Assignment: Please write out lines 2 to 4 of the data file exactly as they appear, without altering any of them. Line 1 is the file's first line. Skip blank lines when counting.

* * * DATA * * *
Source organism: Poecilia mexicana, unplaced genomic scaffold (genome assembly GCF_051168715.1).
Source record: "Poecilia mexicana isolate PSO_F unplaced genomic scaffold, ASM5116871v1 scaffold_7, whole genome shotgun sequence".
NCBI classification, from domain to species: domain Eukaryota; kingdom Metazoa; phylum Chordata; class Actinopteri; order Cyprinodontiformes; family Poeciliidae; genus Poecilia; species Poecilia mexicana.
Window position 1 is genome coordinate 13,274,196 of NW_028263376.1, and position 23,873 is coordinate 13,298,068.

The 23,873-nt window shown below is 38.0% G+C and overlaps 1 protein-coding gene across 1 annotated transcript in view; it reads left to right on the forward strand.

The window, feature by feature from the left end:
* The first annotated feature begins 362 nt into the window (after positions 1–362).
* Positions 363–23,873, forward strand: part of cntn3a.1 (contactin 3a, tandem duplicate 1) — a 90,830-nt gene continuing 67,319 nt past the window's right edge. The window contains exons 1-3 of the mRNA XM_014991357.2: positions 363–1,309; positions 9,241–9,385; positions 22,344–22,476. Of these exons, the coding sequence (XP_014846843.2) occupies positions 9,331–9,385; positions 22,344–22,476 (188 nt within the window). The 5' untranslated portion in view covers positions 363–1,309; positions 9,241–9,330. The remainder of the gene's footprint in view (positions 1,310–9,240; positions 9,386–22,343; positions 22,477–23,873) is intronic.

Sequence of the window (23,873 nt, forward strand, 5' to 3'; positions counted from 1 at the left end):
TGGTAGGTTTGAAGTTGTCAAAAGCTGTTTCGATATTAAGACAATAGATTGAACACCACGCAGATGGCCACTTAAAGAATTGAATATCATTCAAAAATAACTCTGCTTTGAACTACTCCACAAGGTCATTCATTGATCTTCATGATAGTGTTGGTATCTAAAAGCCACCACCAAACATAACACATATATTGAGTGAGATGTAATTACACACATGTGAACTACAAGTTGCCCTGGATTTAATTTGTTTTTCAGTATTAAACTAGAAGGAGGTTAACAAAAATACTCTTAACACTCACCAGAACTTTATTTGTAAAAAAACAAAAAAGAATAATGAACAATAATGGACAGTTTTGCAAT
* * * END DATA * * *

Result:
Source record: "Poecilia mexicana isolate PSO_F unplaced genomic scaffold, ASM5116871v1 scaffold_7, whole genome shotgun sequence".
NCBI classification, from domain to species: domain Eukaryota; kingdom Metazoa; phylum Chordata; class Actinopteri; order Cyprinodontiformes; family Poeciliidae; genus Poecilia; species Poecilia mexicana.
Window position 1 is genome coordinate 13,274,196 of NW_028263376.1, and position 23,873 is coordinate 13,298,068.